by Mark Wilson
The Tenth Circuit held that Oklahoma's sex offender reporting and residency requirements do not amount to punishment.
Juston Shaw was convicted of a 1998 Texas sex offense. He moved to Oklahoma ten years later. At the time of his offense, Oklahoma had a sex offender reporting requirement which expired ten years after the offense. The state did not have a sex offender residency requirement in 1998.
By the time Shaw moved to Oklahoma, however, the state had enacted a residency requirement and a more expansive reporting requirement. Both were applied retrospectively to Shaw.
The Oklahoma law prohibits sex offenders from residing within 2,000 feet of a school, playground, park, or a child care center. That restriction prohibited Shaw from residing in a home that he owns, leaving him transient. As such, he was required to report weekly to law enforcement. If he were not a transient, he would have to report every three months.
Shaw brought federal suit, claiming that as applied to him, the Oklahoma sex offender requirements violated the ex post facto prohibition of the United States Constitution. The district court dismissed Shaw's suit, finding that the sex offender restrictions did not amount to
The Tenth Circuit affirmed, finding that "Shaw does not present the clearest proof of a punitive effect from the reporting and residency restrictions."
The Court rejected Shaw's argument that it should give deference to an Oklahoma Supreme Court decision that determined that parts of the statute violated Oklahoma's ex post facto clause. See: Starkey v. Oklahoma Department of Corrections, 305 P.3d 1004 (Okla. 2013).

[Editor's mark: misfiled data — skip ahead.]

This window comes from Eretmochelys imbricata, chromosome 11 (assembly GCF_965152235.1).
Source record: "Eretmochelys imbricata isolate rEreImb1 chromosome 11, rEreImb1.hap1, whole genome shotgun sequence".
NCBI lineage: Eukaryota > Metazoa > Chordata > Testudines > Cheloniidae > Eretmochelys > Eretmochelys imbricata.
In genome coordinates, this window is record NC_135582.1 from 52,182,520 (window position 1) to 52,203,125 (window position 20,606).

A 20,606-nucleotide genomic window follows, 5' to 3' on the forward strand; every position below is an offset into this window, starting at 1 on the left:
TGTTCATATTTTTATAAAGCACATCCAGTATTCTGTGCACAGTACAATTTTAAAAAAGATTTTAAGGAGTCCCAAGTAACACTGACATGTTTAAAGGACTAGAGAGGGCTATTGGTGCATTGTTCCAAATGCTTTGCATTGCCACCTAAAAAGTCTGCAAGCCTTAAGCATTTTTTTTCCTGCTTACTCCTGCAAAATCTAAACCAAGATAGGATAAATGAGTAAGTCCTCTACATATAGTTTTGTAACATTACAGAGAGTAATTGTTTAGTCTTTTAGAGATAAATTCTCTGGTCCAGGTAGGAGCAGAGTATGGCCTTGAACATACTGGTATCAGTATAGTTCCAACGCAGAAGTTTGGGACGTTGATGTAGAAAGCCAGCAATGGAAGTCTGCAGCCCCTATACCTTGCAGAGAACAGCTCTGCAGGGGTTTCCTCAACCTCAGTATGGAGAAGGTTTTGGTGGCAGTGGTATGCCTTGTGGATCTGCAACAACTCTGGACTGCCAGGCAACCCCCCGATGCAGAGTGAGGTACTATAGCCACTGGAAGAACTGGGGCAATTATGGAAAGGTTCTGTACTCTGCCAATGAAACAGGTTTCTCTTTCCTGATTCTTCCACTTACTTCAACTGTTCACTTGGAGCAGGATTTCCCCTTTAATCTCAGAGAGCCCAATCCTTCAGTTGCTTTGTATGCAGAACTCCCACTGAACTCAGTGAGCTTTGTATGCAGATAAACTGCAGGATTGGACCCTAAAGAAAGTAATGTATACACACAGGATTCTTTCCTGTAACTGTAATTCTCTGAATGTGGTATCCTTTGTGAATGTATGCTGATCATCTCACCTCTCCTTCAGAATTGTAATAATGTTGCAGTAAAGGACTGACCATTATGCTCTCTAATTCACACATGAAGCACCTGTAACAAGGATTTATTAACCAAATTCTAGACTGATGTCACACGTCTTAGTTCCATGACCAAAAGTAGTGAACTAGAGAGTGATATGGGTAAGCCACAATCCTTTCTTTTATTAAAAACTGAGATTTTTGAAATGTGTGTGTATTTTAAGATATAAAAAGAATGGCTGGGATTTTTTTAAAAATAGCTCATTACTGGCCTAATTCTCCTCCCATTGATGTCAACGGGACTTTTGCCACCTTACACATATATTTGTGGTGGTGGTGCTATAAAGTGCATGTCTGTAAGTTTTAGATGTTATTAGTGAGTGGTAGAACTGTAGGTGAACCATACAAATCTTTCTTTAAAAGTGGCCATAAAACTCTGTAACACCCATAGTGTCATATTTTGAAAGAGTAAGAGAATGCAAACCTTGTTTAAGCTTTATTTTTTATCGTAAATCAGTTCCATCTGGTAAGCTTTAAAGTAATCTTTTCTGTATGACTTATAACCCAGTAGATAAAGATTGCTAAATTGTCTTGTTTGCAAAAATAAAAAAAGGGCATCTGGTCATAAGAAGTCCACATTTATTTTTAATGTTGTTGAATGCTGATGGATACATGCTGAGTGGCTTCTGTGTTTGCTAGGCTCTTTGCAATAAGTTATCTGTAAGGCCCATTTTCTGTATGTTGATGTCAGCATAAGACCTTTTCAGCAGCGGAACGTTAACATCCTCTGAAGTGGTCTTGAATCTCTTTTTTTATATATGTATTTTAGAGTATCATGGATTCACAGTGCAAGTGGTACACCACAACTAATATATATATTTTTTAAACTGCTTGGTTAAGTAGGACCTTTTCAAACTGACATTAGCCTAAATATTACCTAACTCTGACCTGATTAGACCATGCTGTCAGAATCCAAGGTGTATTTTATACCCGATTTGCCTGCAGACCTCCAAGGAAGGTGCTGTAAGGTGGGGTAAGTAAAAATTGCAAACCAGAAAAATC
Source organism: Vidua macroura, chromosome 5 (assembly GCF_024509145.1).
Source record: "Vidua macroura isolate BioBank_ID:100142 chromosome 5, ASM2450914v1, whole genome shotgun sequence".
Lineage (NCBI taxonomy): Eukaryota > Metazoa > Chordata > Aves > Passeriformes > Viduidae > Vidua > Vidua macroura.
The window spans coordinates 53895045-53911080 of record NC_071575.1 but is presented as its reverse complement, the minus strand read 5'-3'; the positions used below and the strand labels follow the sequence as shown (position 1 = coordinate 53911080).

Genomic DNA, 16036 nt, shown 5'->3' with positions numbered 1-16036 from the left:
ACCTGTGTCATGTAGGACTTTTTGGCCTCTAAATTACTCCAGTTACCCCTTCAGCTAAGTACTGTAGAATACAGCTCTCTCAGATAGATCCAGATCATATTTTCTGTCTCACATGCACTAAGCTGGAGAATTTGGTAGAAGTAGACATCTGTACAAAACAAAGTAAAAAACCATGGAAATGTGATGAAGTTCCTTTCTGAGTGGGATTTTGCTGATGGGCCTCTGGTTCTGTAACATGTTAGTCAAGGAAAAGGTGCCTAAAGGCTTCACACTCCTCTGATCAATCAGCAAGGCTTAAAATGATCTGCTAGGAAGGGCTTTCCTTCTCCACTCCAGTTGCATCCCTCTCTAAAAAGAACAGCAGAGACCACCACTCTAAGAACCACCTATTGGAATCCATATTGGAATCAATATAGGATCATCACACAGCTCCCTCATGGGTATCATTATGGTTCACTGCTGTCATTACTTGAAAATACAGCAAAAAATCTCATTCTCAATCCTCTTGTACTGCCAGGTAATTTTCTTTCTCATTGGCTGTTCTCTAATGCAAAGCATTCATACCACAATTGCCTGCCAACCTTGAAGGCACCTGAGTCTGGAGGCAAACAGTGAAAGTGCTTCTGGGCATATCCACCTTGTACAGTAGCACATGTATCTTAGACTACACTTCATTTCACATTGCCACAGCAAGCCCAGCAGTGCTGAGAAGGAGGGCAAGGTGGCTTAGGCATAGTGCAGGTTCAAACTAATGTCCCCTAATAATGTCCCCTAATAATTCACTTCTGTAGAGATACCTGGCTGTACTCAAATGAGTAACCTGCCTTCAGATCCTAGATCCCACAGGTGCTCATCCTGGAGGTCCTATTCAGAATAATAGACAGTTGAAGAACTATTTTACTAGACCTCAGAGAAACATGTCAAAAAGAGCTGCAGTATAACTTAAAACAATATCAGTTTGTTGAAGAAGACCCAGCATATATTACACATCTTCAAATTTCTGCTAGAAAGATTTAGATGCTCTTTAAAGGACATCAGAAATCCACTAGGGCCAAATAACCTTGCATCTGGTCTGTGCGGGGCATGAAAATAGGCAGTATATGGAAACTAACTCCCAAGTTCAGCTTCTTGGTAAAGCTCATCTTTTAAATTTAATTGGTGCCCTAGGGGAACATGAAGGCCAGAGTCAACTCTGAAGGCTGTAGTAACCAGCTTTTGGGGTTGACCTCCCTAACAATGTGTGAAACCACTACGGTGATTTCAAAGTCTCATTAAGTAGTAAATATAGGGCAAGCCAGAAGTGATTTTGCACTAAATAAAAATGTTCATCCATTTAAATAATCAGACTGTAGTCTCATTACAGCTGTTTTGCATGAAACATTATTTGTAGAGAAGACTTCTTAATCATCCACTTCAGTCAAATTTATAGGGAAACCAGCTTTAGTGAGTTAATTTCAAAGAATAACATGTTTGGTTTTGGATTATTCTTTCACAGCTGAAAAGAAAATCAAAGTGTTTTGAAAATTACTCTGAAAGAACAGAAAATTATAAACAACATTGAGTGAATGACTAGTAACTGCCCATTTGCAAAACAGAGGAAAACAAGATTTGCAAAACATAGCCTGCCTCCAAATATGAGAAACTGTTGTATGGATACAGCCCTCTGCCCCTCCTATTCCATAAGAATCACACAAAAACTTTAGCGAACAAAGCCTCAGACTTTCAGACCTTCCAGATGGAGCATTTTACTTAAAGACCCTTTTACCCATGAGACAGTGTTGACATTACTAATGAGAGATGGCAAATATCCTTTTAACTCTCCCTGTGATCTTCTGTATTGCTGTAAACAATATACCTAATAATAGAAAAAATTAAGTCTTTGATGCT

"Deference to the state court would be particularly inappropriate here because the Oklahoma Supreme Court evaluated the statute's constitutionality under the Oklahoma
Constitution, not the U.S. Constitution," the court observed. "Indeed, the Oklahoma Supreme Court disavowed any obligation to follow federal court precedents on the intent-effects test." The court explained that "unlike the Oklahoma Supreme Court, we are not free to disavow our precedents on the intent-effects test."
The court first rejected Shaw's argument "that the reporting and residency restrictions resemble banishment and probation, which he regards as two historical forms of punishment."
The court then found that "Oklahoma's residency restrictions are not sufficiently harsh to constitute an affirmative disability or restraint that has a punitive effect."
Rejecting Shaw's claim that "he was made homeless by the Oklahoma statute," the Court found that "Mr. Shaw is a transient because he failed to verify that his residence complied with the Oklahoma statute's residency restrictions." Noting that "this might be a different case if Mr. Shaw was forced out of his home because a school was built within 2,000 feet of his residence," the Court observed that "Shaw has not presented any evidence that he was forced out by a newly built school."
The court ultimately affirmed the dismissal of Shaw's claim, finding that the statute's effects were not punitive, and therefore, do not violate the ex post facto prohibition. It was clear to limit its conclusion to Shaw's circumstances, however, noting that he brought an as-applied challenge.
See: Shaw v. Patton, 823 F.3d 556, 571–72 (10th Cir. 2016)
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Related legal case
Shaw v. Patton
|Cite||Shaw v. Patton, 823 F.3d 556, 571–72 (10th Cir. 2016)|